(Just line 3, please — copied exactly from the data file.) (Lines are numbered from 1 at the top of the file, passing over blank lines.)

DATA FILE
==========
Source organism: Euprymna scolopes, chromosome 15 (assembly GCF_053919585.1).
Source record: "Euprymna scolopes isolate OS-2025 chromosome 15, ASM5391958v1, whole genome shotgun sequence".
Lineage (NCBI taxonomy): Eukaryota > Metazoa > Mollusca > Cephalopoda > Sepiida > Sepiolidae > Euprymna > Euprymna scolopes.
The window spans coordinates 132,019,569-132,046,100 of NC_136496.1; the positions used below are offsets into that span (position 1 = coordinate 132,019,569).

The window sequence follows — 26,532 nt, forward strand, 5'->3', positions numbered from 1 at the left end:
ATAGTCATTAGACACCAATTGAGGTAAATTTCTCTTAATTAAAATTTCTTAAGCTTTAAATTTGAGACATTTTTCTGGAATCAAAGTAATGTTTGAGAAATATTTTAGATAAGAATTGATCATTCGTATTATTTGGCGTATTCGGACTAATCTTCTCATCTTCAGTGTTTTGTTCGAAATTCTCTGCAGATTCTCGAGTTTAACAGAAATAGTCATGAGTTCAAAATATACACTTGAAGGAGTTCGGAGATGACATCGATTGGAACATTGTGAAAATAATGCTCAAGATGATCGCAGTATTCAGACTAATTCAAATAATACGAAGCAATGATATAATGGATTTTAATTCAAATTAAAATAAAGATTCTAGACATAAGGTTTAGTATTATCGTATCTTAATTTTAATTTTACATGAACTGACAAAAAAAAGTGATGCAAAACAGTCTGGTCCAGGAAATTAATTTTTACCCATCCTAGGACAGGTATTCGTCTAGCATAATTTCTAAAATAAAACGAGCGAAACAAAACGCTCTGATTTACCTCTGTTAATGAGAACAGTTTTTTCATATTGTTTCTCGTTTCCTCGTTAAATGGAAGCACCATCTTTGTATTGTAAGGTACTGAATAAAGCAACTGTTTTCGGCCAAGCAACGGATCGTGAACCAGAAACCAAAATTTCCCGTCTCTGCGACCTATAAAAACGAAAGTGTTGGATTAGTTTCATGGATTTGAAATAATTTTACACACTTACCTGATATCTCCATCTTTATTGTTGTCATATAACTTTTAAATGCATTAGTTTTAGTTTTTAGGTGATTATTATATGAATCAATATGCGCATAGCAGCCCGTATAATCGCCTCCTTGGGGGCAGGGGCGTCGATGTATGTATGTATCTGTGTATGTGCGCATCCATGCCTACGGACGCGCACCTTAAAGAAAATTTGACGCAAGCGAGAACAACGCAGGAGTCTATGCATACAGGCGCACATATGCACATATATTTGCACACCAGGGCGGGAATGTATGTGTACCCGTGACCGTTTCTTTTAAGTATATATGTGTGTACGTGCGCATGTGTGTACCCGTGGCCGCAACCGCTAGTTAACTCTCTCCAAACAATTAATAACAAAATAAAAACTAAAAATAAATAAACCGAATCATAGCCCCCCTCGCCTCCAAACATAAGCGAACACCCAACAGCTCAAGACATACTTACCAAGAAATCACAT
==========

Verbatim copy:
Lineage (NCBI taxonomy): Eukaryota > Metazoa > Mollusca > Cephalopoda > Sepiida > Sepiolidae > Euprymna > Euprymna scolopes.